College campus tours are finished, applications are complete, essays are written, reviewed, rewritten, and polished. College lists are created and modified. Standardized test scores are submitted, transcripts are sent, and letters of recommendation have been requested.
And now you wait. As explained in an earlier post on the college application process, it is now multi-layered with many moving parts and can be very time-consuming. Many times, students are honestly just happy to have the task complete to turn their attention to their schoolwork and senior year activities. It is very common initially to not give any attention to the next event in the timeline. The next event in this timeline, of course, is receiving the college acceptance or rejection notifications.
As a college consultant who has been working in Florida for the past four years, I know preparing and planning for a possible rejection from your first-choice school is also a necessary step in this process. The two biggest state schools in Florida, UF and FSU, have both made US News & World Report’s list of 20 public schools with low acceptance rates. Both schools received over 60,000 applications last year which was over an 8% increase from the year prior which saw a similar jump from the year prior. With this increase in numbers, it obviously has become that much more competitive with the average 50% of students accepted demonstrating outstanding academic achievements:
|GPA: 4.3 – 4.6
|GPA: 4.1- 4.5
|SAT: 1330 – 1460
|SAT: 1290 – 1410
|ACT: 29 – 33
|ACT: 29 – 32
When working with a student, I look at the student’s application as a whole and the acceptance rates at the schools the student expresses interest in attending. I advise applying to a minimum of five schools: two safety, two target, and a reach. All acceptance rates are publicly published and easily attained. Students and parents should always look at those rates when starting the college application process to ensure realistic conversations. After watching such hard work for so many years, it can feel disheartening to see a student disappointed but as we all know, disappointments are a part of life, and not getting into the first-choice school is not the end of the world. The internet is loaded with success stories by people who were rejected from their first choice school. Huffington Post listed five reasons why the rejection may actually be a blessing in disguise.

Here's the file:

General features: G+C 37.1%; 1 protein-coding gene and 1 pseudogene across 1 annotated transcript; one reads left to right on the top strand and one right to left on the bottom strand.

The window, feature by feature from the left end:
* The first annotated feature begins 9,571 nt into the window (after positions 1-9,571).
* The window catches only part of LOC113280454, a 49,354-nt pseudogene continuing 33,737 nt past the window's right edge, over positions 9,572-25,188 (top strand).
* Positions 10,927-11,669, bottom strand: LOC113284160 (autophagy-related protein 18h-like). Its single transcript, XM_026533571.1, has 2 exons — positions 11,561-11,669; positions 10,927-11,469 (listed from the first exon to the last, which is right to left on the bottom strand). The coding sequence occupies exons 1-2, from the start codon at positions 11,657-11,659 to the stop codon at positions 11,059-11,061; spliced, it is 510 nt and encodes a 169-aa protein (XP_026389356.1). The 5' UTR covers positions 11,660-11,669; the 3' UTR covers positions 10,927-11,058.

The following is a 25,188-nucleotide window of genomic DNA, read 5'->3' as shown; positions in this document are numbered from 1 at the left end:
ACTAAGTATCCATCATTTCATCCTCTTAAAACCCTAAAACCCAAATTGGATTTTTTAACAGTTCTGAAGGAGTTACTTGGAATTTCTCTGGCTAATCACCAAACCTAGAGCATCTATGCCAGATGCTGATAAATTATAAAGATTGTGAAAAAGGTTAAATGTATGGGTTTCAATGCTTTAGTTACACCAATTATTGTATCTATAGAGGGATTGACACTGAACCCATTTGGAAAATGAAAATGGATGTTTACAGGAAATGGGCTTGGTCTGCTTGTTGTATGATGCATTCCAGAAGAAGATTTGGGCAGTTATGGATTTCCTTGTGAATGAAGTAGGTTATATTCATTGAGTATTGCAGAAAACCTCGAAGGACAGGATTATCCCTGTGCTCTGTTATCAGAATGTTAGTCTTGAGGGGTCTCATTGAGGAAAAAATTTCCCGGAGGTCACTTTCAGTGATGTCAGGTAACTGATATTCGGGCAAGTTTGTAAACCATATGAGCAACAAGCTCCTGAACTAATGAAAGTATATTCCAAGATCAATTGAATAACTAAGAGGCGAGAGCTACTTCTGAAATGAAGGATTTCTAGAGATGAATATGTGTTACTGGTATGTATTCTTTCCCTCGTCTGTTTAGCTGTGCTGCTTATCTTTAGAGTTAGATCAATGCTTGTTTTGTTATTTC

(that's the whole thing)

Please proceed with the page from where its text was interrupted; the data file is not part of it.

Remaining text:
Colleges are aware there are many more very qualified students applying these days than available spots, and many are creating alternative pathways to enrollment to combat this trend. FSU has created their Pathways Program, and UF has both the Innovation Academy as well as the PaCe Program. Similar programs are rolling out at colleges across the country.
When waiting for college acceptance and rejection notifications to arrive, everyone hopes for that “fat envelope” which is now computer screen confetti, but obviously, everyone is not going to receive it. Parents and guardians can help prepare students by monitoring their own emotions and expectations. When students receive disappointing news, it is important they have the ability to put it in perspective. The focus should continue to be a celebration of all they’ve accomplished thus far and excitement over this next big life milestone.